Remember what’s important in the storms
By Chris A. Quilpa
Life is full of events and encounters, surprises and scenarios, changes and challenges, phases and processes.
Hard things happen, and they can be unexpected and overwhelming, disastrous and devastating.
These events can divide us and make us indifferent to or intolerant of others, or they can unite us in love and respect.
August was an eventful month, historic and unforgettable. Did we expect those happenings to occur? Probably not, with the exception of that great American eclipse on August 21 bringing us awe and excitement, and possibly an interest in science or astronomy in particular.
A rally in Charlottesville on Aug. 12 turned violent and deadly. A car plowed into a group of counter-protesters, killing one and injuring about 19 others, and a police helicopter crash took the lives of two state troopers who were monitoring the event.
Who would have thought that a quaint, charming city like Charlottesville would become the news of the day worldwide? It seemed unthinkable: Peaceful and progressive Charlottesville was in the spotlight for a white-supremacist protest that was ostensibly a response to a proposal to remove the statue of Confederate Gen. Robert E. Lee from a park.
For six years, my wife and I visited Charlottesville while our two children were at The University of Virginia from 2006 to 2012.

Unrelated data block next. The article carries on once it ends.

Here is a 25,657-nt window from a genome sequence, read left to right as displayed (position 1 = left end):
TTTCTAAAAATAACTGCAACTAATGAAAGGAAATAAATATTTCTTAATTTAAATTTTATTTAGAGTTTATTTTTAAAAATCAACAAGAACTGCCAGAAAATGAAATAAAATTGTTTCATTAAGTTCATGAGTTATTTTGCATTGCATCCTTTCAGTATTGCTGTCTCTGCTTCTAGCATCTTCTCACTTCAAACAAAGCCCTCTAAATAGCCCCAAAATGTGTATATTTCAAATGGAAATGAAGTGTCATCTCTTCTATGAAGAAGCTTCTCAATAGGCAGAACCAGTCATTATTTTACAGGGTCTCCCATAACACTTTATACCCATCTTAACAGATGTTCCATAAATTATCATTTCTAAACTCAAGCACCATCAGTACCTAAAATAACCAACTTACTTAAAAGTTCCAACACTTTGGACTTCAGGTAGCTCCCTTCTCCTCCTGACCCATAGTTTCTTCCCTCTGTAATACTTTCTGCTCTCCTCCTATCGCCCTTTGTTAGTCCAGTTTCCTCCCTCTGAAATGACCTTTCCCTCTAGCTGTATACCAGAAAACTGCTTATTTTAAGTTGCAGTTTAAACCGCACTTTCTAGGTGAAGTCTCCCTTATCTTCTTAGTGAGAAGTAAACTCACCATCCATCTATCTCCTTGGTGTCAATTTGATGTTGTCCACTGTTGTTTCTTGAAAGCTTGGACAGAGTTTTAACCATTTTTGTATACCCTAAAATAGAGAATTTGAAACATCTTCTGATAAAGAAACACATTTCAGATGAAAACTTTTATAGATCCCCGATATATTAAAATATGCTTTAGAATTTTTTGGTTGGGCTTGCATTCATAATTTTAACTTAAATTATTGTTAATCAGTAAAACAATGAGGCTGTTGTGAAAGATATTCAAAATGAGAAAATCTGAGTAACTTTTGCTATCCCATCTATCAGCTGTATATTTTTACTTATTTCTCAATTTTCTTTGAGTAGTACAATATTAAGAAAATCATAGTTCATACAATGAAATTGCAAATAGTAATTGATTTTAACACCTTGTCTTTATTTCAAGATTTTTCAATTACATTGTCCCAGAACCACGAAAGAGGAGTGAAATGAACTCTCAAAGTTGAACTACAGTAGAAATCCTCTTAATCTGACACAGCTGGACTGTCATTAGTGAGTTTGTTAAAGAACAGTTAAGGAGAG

Charlottesville has become a special place for us because of those worthwhile weekend getaways, educational and informative experiences we’ve had, people we’ve come to know, wine-tasting events at different vineyards and wineries, and the tourist areas like Monticello that we’ve visited and revisited.
I never imagined such a violent attack would happen in Charlottesville, where The University of Virginia, founded in 1819 by Thomas Jefferson, the third U.S. president and principal author of the Declaration of Independence.
Then on Aug. 28, Hurricane Harvey flooded portions of Texas and Louisiana, reminding us of Hurricane Katrina 12 years ago.
Harvey’s flood was overwhelming. Many lives were lost, including a police officer who was on his way to work and drowned in the deluge. Houses are underwater and property damage is in the billions. Many, many thousands have been displaced. Recovery will go on for months or even years.
Our thoughts and prayers go out to all victims and their families and for those involved in the recovery process.
Events such as those of this historic August are costly and life-changing. Precious lives lost are irreplaceable, while material possessions can be replaced.
Charitable people, organizations, and communities pour out their support and come together to help those victims of calamities.
But disastrous events like these can bring out the best in us, and they can help us change our perspective on life, recognizing what matters most, what is dear and what is truly important to us.
Chris A. Quilpa, a retired U.S. Navy veteran, lives in Suffolk. Email him at firstname.lastname@example.org.